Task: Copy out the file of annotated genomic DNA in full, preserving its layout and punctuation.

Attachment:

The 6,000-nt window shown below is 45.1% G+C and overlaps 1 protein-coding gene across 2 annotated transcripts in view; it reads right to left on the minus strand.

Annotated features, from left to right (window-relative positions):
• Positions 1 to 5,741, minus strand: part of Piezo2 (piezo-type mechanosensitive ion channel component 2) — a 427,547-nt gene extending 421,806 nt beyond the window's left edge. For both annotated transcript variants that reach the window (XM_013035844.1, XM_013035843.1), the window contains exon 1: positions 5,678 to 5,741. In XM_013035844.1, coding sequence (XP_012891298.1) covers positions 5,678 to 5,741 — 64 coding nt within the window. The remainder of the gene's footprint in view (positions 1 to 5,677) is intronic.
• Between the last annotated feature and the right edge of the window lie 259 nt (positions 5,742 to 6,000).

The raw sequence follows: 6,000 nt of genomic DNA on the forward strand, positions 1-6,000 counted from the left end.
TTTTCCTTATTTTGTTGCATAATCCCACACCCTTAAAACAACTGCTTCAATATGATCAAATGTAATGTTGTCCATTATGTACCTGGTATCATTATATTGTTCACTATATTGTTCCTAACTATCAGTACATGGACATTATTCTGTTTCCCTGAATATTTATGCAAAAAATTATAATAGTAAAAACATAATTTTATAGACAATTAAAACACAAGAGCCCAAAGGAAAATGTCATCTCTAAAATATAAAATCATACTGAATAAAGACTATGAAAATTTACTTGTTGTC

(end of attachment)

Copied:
The 6,000-nt window shown below is 45.1% G+C and overlaps 1 protein-coding gene across 2 annotated transcripts in view; it reads right to left on the minus strand.

Annotated features, from left to right (window-relative positions):
• Positions 1 to 5,741, minus strand: part of Piezo2 (piezo-type mechanosensitive ion channel component 2) — a 427,547-nt gene extending 421,806 nt beyond the window's left edge. For both annotated transcript variants that reach the window (XM_013035844.1, XM_013035843.1), the window contains exon 1: positions 5,678 to 5,741. In XM_013035844.1, coding sequence (XP_012891298.1) covers positions 5,678 to 5,741 — 64 coding nt within the window. The remainder of the gene's footprint in view (positions 1 to 5,677) is intronic.
• Between the last annotated feature and the right edge of the window lie 259 nt (positions 5,742 to 6,000).

The raw sequence follows: 6,000 nt of genomic DNA on the forward strand, positions 1-6,000 counted from the left end.
TTTTCCTTATTTTGTTGCATAATCCCACACCCTTAAAACAACTGCTTCAATATGATCAAATGTAATGTTGTCCATTATGTACCTGGTATCATTATATTGTTCACTATATTGTTCCTAACTATCAGTACATGGACATTATTCTGTTTCCCTGAATATTTATGCAAAAAATTATAATAGTAAAAACATAATTTTATAGACAATTAAAACACAAGAGCCCAAAGGAAAATGTCATCTCTAAAATATAAAATCATACTGAATAAAGACTATGAAAATTTACTTGTTGTC